General Aspects of Host parasite Interactions
Damage - due to pathogen or host response (inflammation)
inflammation causes:
host experiences:
pathogen causes:
General Aspects of Host parasite Interactions
Damage - due to pathogen or host response (inflammation)
inflammation causes: mechanical blockage
host experiences: loss of function (e.g. botulism toxin)
pathogen causes: disruption of membranes, metabolic processes, or biosynthetic sequences
General Aspects of Host Parasite Interactions
Outcome
Types of resistance(2):
General Aspects of Host Parasite Interactions
Outcome
Types of resistance(2):
1) Innate resistance
2) Acquired resistance
- Humoral response
- Cell mediated response
Dynamic Nature of Host Parasite Interactions
Host Resistance relationship to Parasite Pathogenicity/Virulence involves:
Dynamic Nature of Host Parasite Interactions
Host Resistance (involving innate and acquired immunity)
relationship to
Parasite Pathogenicity/Virulence (involving invasiveness and toxigenicity)
Dynamic Nature of Host Parasite Interactions
Factors that Shift the Balance
Host Side: lowered host resistance due to (4)
Dynamic Nature of Host Parasite Interactions
Factors that Shift the Balance
Host Side: lowered host resistance due to (4)
1) Change in physiological well being
2) Genetic factors
3) Malignancy
4) Predisposing illness
Dynamic Nature of Host Parasite Interactions
Factors that Shift the Balance
Pathogen Side:
Virulence factors that mediate invasiveness (3):
Virulence factors with toxicity and host damage (2):
Dynamic Nature of Host Parasite Interactions
Factors that Shift the Balance
Pathogen Side:
Virulence factors that mediate invasiveness (3):
1) surface molecules that act as adhesins
2) surface molecules that block phagocytosis
3) extracellular enzymes (inactivate complement components, igA or kill phagocytic cells)
Virulence factors with toxicity and host damage (2):
1) Extracellular protein exotoxins
2) Endotoxins - lipopolysaccharides
Steps in Disease Process (5)
Steps in Disease Process (5):
1) Exposure
2) Attachment
3) Multiplication
4) Colonization of mucosal surface or tissue
5) Two possible outcomes of exposure
Steps in Disease Process
Exposure:
Steps in Disease Process
Exposure: portal of entry is important
Steps in Disease Process
Attachment
entry:
receptor:
must compete with:
must avoid:
Steps in Disease Process
Attachment
entry: into body site
receptor: for pathogen must be at site
must compete with: normal flora
must avoid: local defensins
Steps in Disease Process
Multiplication:
Steps in Disease Process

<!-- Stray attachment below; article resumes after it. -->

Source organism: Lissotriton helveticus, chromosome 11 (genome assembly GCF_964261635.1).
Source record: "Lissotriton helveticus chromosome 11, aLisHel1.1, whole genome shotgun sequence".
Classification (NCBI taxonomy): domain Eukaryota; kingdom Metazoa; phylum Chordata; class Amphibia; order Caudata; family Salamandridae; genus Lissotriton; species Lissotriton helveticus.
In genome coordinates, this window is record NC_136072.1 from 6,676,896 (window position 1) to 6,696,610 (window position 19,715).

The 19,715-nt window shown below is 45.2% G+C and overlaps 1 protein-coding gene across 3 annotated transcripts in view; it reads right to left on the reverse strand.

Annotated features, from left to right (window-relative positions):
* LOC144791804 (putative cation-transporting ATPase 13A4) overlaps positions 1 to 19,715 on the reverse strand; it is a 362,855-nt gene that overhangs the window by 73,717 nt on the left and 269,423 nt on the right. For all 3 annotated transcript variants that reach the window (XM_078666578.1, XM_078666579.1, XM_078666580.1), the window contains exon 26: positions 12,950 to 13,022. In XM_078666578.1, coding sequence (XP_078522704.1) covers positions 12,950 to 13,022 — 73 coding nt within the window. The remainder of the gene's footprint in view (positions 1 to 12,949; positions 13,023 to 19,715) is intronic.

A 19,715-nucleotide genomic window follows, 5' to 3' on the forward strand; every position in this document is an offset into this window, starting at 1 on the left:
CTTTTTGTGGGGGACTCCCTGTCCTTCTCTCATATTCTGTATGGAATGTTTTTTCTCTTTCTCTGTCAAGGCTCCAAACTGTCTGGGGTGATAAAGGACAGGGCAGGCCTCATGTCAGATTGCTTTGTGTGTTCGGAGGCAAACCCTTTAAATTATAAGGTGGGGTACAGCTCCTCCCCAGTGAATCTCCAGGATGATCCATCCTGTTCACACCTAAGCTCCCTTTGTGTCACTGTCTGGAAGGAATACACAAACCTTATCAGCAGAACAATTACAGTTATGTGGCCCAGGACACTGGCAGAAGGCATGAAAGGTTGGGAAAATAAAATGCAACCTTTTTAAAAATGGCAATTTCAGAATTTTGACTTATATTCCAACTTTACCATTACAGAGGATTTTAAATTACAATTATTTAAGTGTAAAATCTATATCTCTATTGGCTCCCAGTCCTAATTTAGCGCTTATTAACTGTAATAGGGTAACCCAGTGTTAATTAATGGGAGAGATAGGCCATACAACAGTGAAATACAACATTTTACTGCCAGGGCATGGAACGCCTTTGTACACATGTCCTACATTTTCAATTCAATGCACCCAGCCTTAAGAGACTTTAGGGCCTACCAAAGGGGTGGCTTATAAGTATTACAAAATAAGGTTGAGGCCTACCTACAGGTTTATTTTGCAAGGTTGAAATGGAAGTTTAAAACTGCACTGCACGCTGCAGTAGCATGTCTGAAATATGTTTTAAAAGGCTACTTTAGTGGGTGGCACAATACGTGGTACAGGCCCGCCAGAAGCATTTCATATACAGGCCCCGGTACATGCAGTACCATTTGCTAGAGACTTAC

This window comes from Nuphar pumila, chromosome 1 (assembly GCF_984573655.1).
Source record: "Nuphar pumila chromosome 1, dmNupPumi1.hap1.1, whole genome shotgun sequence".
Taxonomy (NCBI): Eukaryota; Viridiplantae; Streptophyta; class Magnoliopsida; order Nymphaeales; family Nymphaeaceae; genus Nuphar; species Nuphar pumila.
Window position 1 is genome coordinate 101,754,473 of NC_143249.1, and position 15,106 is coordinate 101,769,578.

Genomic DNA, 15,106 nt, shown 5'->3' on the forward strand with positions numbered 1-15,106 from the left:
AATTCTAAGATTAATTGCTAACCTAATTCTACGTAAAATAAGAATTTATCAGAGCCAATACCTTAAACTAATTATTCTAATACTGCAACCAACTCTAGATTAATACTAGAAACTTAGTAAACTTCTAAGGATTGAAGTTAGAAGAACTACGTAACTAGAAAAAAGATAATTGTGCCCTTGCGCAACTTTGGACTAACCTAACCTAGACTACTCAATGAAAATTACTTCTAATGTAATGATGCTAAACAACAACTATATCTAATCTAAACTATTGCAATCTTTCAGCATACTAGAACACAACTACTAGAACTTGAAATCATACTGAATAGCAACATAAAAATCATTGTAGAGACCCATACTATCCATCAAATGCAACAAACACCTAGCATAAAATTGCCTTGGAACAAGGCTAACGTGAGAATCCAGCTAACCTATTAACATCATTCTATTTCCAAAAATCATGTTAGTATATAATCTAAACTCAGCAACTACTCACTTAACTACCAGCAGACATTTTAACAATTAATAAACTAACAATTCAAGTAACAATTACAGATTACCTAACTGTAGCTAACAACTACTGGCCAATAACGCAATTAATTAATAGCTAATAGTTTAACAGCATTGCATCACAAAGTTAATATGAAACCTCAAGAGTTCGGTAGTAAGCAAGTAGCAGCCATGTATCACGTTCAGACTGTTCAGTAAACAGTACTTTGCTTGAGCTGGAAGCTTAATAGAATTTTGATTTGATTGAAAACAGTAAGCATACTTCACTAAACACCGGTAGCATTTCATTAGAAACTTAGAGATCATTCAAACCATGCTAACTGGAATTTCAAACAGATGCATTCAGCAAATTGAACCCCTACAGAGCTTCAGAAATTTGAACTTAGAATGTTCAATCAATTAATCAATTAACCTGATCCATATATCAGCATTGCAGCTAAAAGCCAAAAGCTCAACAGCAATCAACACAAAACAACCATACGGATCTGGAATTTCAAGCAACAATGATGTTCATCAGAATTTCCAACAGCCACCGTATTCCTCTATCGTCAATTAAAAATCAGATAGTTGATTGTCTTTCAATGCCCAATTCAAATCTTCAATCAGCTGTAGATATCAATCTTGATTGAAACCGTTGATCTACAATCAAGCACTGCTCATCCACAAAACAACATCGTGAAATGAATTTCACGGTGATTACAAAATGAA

Multiplication:
nutritional factors
Steps in Disease Process
Colonization of mucosal surface or tissue
Shedding:
Important factor:
Steps in Disease Process
Colonization of mucosal surface or tissue
Shedding: patient is infectious
Important factor: resistance to innate immune mechanism important at this stage
Steps in Disease Process
Two possible outcomes of exposure:
Steps in Disease Process
Two possible outcomes of exposure:
1) No signs, symptoms or disease
2) Patient develops symptoms and illness
Microbial Aspects of Pathogenicity (4)
Microbial Aspects of Pathogenicity (4)
1) Initiation of Infection
2) Growth and Multiplication In Vivo
3) Host damage due to toxins (exotoxins and endotoxins)
4) Host and tissue specificity
Microbial Aspects of Pathogenicity
Initiation of Infection
Mode of Transmission:
Contact (2)
Droplets (2)
Ingestion of contaminated food/water (2)
Microbial Aspects of Pathogenicity
Initiation of Infection
Mode of Transmission: depends on growth requirements of parasite, type of parasite (intracellular or extracellular) and ability to survive outside of host
Contact (2)
1) direct contact - veneral diseases
2) incidental contact - contact with formites such as infected litter, bedding, milking machines
Microbial Aspects of Pathogenicity
Initiation of Infection
Mode of Transmission:
Droplets (2)
Ingestion of contaminated food/water (2)
Microbial Aspects of Pathogenicity
Initiation of Infection
Mode of Transmission:
Droplets (2)- microbes carried by water droplets expelled by sneezing or coughing
1) Upper respiratory diseases - BRD complex
2) Lower respiratory disease (M. bovis)
Microbial Aspects of Pathogenicity
Initiation of Infection
Mode of Transmission:
Ingestion of contaminated food/water (2)
Microbial Aspects of Pathogenicity
Initiation of Infection
Mode of Transmission:
Ingestion of contaminated food/water (2)